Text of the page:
Featured Research

from universities, journals, and other organizations

Secret Sex Life Of Killer Fungus

Date:
July 14, 2005
Source:
University of Manchester
Summary:
A fungus that causes life-threatening infections in humans may be having sex, say scientists. Aspergillus fumigatus, a fungus that has also been linked to asthma, had always been thought to reproduce asexually. But a study by researchers at Nottingham and Manchester universities has revealed that the fungus has a series of genes required for sexual reproduction.

A fungus that causes life-threatening infections in humans may be having sex, say scientists.

Aspergillus fumigatus, a fungus that has also been linked to asthma, had always been thought to reproduce asexually.

But a study by researchers at Nottingham and Manchester universities has revealed that the fungus has a series of genes required for sexual reproduction.

The discovery, published in the science journal Current Biology, has important implications for the way diseases caused by the fungus - estimated to affect some 5,000 people in the UK each year - are treated.

"The possible presence of sex in the species is highly significant as it affects the way we try and control disease," said Dr David Denning, of The University of Manchester.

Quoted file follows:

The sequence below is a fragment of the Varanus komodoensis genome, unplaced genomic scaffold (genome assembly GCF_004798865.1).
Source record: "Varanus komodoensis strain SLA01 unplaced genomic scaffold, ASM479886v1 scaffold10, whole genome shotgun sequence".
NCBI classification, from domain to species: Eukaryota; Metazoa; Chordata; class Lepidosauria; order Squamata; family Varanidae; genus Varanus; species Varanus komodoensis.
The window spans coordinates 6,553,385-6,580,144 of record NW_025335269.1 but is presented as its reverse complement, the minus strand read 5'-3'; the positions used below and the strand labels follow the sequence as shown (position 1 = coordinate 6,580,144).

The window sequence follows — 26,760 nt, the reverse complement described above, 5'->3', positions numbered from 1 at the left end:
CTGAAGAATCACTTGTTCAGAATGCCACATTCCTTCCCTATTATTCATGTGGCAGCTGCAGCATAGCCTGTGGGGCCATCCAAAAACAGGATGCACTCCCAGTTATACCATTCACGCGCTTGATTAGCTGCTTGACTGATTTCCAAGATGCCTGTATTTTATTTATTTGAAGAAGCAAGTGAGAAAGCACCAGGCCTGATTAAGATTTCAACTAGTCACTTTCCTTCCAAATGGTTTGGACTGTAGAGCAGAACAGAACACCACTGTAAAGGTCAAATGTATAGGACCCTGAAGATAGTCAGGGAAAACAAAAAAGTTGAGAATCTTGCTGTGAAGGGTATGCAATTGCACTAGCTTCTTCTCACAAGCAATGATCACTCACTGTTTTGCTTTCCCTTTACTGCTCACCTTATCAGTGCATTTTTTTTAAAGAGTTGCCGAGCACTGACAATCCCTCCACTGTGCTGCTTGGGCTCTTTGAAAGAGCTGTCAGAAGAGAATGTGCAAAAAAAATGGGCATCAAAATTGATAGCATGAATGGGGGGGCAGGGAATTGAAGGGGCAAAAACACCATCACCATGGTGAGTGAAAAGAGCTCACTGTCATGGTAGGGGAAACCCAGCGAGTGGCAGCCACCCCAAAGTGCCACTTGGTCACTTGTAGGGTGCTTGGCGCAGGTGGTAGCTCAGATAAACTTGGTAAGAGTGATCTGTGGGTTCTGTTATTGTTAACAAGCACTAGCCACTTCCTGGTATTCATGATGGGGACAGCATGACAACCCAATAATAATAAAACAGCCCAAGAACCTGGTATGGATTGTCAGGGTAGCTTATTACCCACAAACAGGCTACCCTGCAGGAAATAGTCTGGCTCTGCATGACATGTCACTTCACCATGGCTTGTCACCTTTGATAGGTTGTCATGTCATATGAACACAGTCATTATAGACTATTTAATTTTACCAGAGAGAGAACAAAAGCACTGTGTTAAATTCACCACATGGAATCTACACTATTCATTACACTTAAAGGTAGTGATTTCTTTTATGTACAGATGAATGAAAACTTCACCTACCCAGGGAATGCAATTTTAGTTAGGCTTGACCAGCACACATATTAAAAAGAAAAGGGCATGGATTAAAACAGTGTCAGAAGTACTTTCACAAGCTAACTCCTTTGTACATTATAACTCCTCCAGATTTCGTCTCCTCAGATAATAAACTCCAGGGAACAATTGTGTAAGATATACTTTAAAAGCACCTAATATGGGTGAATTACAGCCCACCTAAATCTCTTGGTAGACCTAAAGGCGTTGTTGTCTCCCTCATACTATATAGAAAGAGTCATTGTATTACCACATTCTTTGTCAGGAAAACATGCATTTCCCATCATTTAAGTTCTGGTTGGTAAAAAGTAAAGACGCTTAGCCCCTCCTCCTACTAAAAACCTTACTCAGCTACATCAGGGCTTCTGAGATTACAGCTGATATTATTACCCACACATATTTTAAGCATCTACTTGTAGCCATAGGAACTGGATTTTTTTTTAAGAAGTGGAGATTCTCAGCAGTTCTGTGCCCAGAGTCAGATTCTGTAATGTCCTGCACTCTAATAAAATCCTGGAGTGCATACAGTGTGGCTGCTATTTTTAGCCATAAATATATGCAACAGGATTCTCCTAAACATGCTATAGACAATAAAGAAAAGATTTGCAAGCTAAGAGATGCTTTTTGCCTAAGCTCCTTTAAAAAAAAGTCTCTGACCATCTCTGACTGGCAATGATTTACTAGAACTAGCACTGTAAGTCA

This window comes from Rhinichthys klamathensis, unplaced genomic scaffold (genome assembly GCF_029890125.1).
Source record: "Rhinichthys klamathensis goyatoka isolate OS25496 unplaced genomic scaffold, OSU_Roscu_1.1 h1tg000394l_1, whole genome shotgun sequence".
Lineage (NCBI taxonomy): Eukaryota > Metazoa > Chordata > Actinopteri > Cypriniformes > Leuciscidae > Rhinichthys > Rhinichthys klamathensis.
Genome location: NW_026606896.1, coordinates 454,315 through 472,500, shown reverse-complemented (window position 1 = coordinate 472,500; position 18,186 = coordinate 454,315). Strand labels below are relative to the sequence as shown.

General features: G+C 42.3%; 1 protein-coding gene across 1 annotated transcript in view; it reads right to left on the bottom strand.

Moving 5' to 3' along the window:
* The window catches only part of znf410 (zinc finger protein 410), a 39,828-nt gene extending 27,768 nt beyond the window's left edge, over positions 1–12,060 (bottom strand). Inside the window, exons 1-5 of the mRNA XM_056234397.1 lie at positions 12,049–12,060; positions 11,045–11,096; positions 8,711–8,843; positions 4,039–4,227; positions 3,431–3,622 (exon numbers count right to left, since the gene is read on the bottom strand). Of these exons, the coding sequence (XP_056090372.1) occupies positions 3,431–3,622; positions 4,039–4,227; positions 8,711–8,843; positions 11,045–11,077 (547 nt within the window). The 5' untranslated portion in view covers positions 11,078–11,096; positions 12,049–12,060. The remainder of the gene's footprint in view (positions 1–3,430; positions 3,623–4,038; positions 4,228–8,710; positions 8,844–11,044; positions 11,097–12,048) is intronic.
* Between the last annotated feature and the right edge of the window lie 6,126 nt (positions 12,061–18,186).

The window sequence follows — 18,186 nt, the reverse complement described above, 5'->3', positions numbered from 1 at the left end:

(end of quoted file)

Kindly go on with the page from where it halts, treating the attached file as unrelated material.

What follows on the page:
"If the fungus does reproduce sexually as part of its life cycle, then it might evolve more rapidly to become resistant to antifungal drugs - sex might create new strains with increased ability to cause disease and infect humans."

The research team, headed by Dr Paul Dyer at the University of Nottingham, used a number of techniques to study the fungus's genetic make-up or genome.

The analysis of 290 specimens worldwide revealed that the fungus was composed of nearly equal proportions of two different sexes or 'mating types', which in theory could have sex with each other.

Further investigations, in Europe and America, showed that genes had been, or were being, exchanged between individuals of the fungus and that some key genes involved with detecting a partner were active in the fungus.

"Taken as a whole, the results indicate that the fungus has a recent evolutionary history of sexual activity and might still be having sex so far 'unseen' by human eyes," said Dr Dyer.

"The sexual cycle could be a useful genetic tool for scientists to study the way in which the fungus causes disease."

Further work is now aimed at seeing if the fungus can truly reproduce by sexual means.

Dr Dyer added: "The fungus is very common in compost heaps so these might be a hotbed of fungal sex!"

###

The team working on the research was headed by Paul Dyer (University of Nottingham) with lead researchers David Denning (The University of Manchester), Mathieu Paoletti (University of Nottingham) and Carla Rydholm (Duke University, USA)

The work was funded by the Biotechnology and Biological Sciences Research Council (UK), the Fungal Research Trust (UK) and Duke University (USA).


Story Source:

The above story is based on materials provided by University of Manchester. Note: Materials may be edited for content and length.